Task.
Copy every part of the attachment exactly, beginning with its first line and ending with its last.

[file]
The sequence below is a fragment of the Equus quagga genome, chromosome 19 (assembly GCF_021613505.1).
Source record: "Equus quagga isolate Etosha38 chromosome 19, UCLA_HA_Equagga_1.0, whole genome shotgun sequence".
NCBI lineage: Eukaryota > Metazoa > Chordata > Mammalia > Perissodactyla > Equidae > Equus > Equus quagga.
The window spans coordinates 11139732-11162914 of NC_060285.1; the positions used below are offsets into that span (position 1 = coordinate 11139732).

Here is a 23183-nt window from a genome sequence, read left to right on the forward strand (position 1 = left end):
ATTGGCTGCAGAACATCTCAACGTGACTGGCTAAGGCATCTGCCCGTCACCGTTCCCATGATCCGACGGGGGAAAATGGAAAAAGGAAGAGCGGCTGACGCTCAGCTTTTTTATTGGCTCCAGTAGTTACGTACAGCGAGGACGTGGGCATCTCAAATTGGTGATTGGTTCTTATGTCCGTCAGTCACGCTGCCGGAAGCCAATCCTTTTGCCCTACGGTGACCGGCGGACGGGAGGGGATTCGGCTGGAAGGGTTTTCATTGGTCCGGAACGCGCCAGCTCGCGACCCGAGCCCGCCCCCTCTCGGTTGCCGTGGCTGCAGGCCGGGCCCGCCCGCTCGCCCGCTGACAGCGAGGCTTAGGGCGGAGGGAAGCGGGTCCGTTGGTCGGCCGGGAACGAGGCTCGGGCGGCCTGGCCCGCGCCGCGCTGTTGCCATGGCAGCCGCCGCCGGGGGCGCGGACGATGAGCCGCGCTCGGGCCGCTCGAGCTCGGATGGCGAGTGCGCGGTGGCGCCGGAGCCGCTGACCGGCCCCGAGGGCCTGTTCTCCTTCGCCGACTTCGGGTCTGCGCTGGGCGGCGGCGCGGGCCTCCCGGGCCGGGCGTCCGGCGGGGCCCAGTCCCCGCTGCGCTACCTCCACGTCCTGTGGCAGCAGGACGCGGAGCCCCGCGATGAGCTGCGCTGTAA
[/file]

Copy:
The sequence below is a fragment of the Equus quagga genome, chromosome 19 (assembly GCF_021613505.1).
Source record: "Equus quagga isolate Etosha38 chromosome 19, UCLA_HA_Equagga_1.0, whole genome shotgun sequence".
NCBI lineage: Eukaryota > Metazoa > Chordata > Mammalia > Perissodactyla > Equidae > Equus > Equus quagga.
The window spans coordinates 11139732-11162914 of NC_060285.1; the positions used below are offsets into that span (position 1 = coordinate 11139732).

Here is a 23183-nt window from a genome sequence, read left to right on the forward strand (position 1 = left end):
ATTGGCTGCAGAACATCTCAACGTGACTGGCTAAGGCATCTGCCCGTCACCGTTCCCATGATCCGACGGGGGAAAATGGAAAAAGGAAGAGCGGCTGACGCTCAGCTTTTTTATTGGCTCCAGTAGTTACGTACAGCGAGGACGTGGGCATCTCAAATTGGTGATTGGTTCTTATGTCCGTCAGTCACGCTGCCGGAAGCCAATCCTTTTGCCCTACGGTGACCGGCGGACGGGAGGGGATTCGGCTGGAAGGGTTTTCATTGGTCCGGAACGCGCCAGCTCGCGACCCGAGCCCGCCCCCTCTCGGTTGCCGTGGCTGCAGGCCGGGCCCGCCCGCTCGCCCGCTGACAGCGAGGCTTAGGGCGGAGGGAAGCGGGTCCGTTGGTCGGCCGGGAACGAGGCTCGGGCGGCCTGGCCCGCGCCGCGCTGTTGCCATGGCAGCCGCCGCCGGGGGCGCGGACGATGAGCCGCGCTCGGGCCGCTCGAGCTCGGATGGCGAGTGCGCGGTGGCGCCGGAGCCGCTGACCGGCCCCGAGGGCCTGTTCTCCTTCGCCGACTTCGGGTCTGCGCTGGGCGGCGGCGCGGGCCTCCCGGGCCGGGCGTCCGGCGGGGCCCAGTCCCCGCTGCGCTACCTCCACGTCCTGTGGCAGCAGGACGCGGAGCCCCGCGATGAGCTGCGCTGTAA